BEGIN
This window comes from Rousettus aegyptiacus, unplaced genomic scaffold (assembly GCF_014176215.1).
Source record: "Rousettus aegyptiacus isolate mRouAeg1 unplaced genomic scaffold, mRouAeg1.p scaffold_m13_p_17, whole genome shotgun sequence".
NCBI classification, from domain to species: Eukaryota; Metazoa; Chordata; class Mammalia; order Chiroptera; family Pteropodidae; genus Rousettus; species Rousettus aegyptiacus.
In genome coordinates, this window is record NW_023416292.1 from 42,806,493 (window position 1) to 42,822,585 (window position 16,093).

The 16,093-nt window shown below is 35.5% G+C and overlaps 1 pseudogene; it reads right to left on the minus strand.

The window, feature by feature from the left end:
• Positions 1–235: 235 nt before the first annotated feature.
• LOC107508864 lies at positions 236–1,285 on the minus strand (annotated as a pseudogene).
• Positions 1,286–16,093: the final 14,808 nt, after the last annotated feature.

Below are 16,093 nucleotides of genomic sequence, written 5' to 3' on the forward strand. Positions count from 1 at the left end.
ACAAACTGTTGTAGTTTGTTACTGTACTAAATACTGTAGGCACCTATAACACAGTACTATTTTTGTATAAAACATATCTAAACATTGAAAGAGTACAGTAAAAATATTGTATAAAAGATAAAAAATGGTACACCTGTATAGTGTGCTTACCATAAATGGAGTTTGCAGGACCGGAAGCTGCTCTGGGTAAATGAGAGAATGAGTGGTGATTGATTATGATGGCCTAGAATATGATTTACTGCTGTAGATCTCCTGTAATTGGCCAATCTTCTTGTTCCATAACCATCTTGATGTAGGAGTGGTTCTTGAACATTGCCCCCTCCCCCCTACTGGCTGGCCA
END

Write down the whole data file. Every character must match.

This window comes from Rousettus aegyptiacus, unplaced genomic scaffold (assembly GCF_014176215.1).
Source record: "Rousettus aegyptiacus isolate mRouAeg1 unplaced genomic scaffold, mRouAeg1.p scaffold_m13_p_17, whole genome shotgun sequence".
NCBI classification, from domain to species: Eukaryota; Metazoa; Chordata; class Mammalia; order Chiroptera; family Pteropodidae; genus Rousettus; species Rousettus aegyptiacus.
In genome coordinates, this window is record NW_023416292.1 from 42,806,493 (window position 1) to 42,822,585 (window position 16,093).

The 16,093-nt window shown below is 35.5% G+C and overlaps 1 pseudogene; it reads right to left on the minus strand.

The window, feature by feature from the left end:
• Positions 1–235: 235 nt before the first annotated feature.
• LOC107508864 lies at positions 236–1,285 on the minus strand (annotated as a pseudogene).
• Positions 1,286–16,093: the final 14,808 nt, after the last annotated feature.

Below are 16,093 nucleotides of genomic sequence, written 5' to 3' on the forward strand. Positions count from 1 at the left end.
ACAAACTGTTGTAGTTTGTTACTGTACTAAATACTGTAGGCACCTATAACACAGTACTATTTTTGTATAAAACATATCTAAACATTGAAAGAGTACAGTAAAAATATTGTATAAAAGATAAAAAATGGTACACCTGTATAGTGTGCTTACCATAAATGGAGTTTGCAGGACCGGAAGCTGCTCTGGGTAAATGAGAGAATGAGTGGTGATTGATTATGATGGCCTAGAATATGATTTACTGCTGTAGATCTCCTGTAATTGGCCAATCTTCTTGTTCCATAACCATCTTGATGTAGGAGTGGTTCTTGAACATTGCCCCCTCCCCCCTACTGGCTGGCCA